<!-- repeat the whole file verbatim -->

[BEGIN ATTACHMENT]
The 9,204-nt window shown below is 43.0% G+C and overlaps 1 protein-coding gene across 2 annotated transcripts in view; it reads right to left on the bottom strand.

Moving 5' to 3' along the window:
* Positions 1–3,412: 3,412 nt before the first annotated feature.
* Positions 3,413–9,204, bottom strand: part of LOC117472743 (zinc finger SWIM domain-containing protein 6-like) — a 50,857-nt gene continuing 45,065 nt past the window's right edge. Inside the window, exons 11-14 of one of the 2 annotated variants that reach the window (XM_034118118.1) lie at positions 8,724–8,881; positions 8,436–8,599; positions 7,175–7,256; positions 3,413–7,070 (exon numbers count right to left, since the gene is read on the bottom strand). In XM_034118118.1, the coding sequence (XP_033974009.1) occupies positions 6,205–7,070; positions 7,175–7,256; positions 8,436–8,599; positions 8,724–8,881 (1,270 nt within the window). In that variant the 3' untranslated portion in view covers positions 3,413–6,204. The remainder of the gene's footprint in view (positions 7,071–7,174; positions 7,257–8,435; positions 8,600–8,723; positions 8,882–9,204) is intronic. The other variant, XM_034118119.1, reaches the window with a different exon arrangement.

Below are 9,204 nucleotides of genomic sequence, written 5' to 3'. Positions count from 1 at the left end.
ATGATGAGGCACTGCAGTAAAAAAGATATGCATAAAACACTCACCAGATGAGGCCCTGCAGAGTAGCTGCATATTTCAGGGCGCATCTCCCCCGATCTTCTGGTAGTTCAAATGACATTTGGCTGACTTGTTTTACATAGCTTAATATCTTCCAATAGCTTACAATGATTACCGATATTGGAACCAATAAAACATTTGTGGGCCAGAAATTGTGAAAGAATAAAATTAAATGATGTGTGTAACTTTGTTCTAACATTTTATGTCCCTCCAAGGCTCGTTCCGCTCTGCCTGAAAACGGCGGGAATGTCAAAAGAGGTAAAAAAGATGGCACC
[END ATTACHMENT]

The 9,204-nt window shown below is 43.0% G+C and overlaps 1 protein-coding gene across 2 annotated transcripts in view; it reads right to left on the bottom strand.

Moving 5' to 3' along the window:
* Positions 1–3,412: 3,412 nt before the first annotated feature.
* Positions 3,413–9,204, bottom strand: part of LOC117472743 (zinc finger SWIM domain-containing protein 6-like) — a 50,857-nt gene continuing 45,065 nt past the window's right edge. Inside the window, exons 11-14 of one of the 2 annotated variants that reach the window (XM_034118118.1) lie at positions 8,724–8,881; positions 8,436–8,599; positions 7,175–7,256; positions 3,413–7,070 (exon numbers count right to left, since the gene is read on the bottom strand). In XM_034118118.1, the coding sequence (XP_033974009.1) occupies positions 6,205–7,070; positions 7,175–7,256; positions 8,436–8,599; positions 8,724–8,881 (1,270 nt within the window). In that variant the 3' untranslated portion in view covers positions 3,413–6,204. The remainder of the gene's footprint in view (positions 7,071–7,174; positions 7,257–8,435; positions 8,600–8,723; positions 8,882–9,204) is intronic. The other variant, XM_034118119.1, reaches the window with a different exon arrangement.

Below are 9,204 nucleotides of genomic sequence, written 5' to 3'. Positions count from 1 at the left end.
ATGATGAGGCACTGCAGTAAAAAAGATATGCATAAAACACTCACCAGATGAGGCCCTGCAGAGTAGCTGCATATTTCAGGGCGCATCTCCCCCGATCTTCTGGTAGTTCAAATGACATTTGGCTGACTTGTTTTACATAGCTTAATATCTTCCAATAGCTTACAATGATTACCGATATTGGAACCAATAAAACATTTGTGGGCCAGAAATTGTGAAAGAATAAAATTAAATGATGTGTGTAACTTTGTTCTAACATTTTATGTCCCTCCAAGGCTCGTTCCGCTCTGCCTGAAAACGGCGGGAATGTCAAAAGAGGTAAAAAAGATGGCACC